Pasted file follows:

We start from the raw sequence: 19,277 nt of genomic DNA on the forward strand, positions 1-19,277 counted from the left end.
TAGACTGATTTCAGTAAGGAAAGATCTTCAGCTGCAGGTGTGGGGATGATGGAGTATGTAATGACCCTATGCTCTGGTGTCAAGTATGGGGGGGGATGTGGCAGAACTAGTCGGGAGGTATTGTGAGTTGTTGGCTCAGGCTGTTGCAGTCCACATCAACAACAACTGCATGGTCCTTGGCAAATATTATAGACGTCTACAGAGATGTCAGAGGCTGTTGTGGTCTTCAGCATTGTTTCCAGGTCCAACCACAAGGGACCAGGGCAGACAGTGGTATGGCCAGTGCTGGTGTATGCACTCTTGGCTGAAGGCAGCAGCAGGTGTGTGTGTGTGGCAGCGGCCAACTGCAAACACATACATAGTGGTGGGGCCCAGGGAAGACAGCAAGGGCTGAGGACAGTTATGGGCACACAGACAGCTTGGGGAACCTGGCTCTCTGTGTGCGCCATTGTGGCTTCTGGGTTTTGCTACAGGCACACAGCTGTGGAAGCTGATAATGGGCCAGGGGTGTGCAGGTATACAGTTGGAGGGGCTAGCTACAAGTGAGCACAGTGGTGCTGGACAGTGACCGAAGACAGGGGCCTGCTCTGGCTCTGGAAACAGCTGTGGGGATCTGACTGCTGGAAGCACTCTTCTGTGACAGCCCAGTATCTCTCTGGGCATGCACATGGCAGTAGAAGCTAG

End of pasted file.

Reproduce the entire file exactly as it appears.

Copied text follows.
We start from the raw sequence: 19,277 nt of genomic DNA on the forward strand, positions 1-19,277 counted from the left end.
TAGACTGATTTCAGTAAGGAAAGATCTTCAGCTGCAGGTGTGGGGATGATGGAGTATGTAATGACCCTATGCTCTGGTGTCAAGTATGGGGGGGGATGTGGCAGAACTAGTCGGGAGGTATTGTGAGTTGTTGGCTCAGGCTGTTGCAGTCCACATCAACAACAACTGCATGGTCCTTGGCAAATATTATAGACGTCTACAGAGATGTCAGAGGCTGTTGTGGTCTTCAGCATTGTTTCCAGGTCCAACCACAAGGGACCAGGGCAGACAGTGGTATGGCCAGTGCTGGTGTATGCACTCTTGGCTGAAGGCAGCAGCAGGTGTGTGTGTGTGGCAGCGGCCAACTGCAAACACATACATAGTGGTGGGGCCCAGGGAAGACAGCAAGGGCTGAGGACAGTTATGGGCACACAGACAGCTTGGGGAACCTGGCTCTCTGTGTGCGCCATTGTGGCTTCTGGGTTTTGCTACAGGCACACAGCTGTGGAAGCTGATAATGGGCCAGGGGTGTGCAGGTATACAGTTGGAGGGGCTAGCTACAAGTGAGCACAGTGGTGCTGGACAGTGACCGAAGACAGGGGCCTGCTCTGGCTCTGGAAACAGCTGTGGGGATCTGACTGCTGGAAGCACTCTTCTGTGACAGCCCAGTATCTCTCTGGGCATGCACATGGCAGTAGAAGCTAG